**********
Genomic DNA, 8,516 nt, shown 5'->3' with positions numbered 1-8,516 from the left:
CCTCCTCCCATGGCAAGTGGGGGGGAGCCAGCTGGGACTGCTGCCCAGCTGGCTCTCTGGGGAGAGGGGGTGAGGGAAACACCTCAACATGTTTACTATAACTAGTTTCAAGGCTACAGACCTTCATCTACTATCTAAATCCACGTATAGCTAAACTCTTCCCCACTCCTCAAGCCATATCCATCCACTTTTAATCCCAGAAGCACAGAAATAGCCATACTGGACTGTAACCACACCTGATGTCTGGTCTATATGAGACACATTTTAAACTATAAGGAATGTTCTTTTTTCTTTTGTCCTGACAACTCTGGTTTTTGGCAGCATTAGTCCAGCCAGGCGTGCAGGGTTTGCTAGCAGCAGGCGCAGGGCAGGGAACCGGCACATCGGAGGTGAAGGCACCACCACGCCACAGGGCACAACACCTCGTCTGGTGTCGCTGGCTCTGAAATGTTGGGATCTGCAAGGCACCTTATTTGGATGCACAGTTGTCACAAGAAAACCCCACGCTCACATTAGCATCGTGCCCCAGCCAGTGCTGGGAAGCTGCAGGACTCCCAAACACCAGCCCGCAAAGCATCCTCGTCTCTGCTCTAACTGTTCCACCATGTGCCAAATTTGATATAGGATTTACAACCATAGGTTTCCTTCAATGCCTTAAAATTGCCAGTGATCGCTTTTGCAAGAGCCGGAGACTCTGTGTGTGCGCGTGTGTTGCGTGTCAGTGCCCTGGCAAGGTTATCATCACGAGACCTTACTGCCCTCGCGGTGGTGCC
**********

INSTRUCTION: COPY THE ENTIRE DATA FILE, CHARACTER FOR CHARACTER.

Genomic DNA, 8,516 nt, shown 5'->3' with positions numbered 1-8,516 from the left:
CCTCCTCCCATGGCAAGTGGGGGGGAGCCAGCTGGGACTGCTGCCCAGCTGGCTCTCTGGGGAGAGGGGGTGAGGGAAACACCTCAACATGTTTACTATAACTAGTTTCAAGGCTACAGACCTTCATCTACTATCTAAATCCACGTATAGCTAAACTCTTCCCCACTCCTCAAGCCATATCCATCCACTTTTAATCCCAGAAGCACAGAAATAGCCATACTGGACTGTAACCACACCTGATGTCTGGTCTATATGAGACACATTTTAAACTATAAGGAATGTTCTTTTTTCTTTTGTCCTGACAACTCTGGTTTTTGGCAGCATTAGTCCAGCCAGGCGTGCAGGGTTTGCTAGCAGCAGGCGCAGGGCAGGGAACCGGCACATCGGAGGTGAAGGCACCACCACGCCACAGGGCACAACACCTCGTCTGGTGTCGCTGGCTCTGAAATGTTGGGATCTGCAAGGCACCTTATTTGGATGCACAGTTGTCACAAGAAAACCCCACGCTCACATTAGCATCGTGCCCCAGCCAGTGCTGGGAAGCTGCAGGACTCCCAAACACCAGCCCGCAAAGCATCCTCGTCTCTGCTCTAACTGTTCCACCATGTGCCAAATTTGATATAGGATTTACAACCATAGGTTTCCTTCAATGCCTTAAAATTGCCAGTGATCGCTTTTGCAAGAGCCGGAGACTCTGTGTGTGCGCGTGTGTTGCGTGTCAGTGCCCTGGCAAGGTTATCATCACGAGACCTTACTGCCCTCGCGGTGGTGCC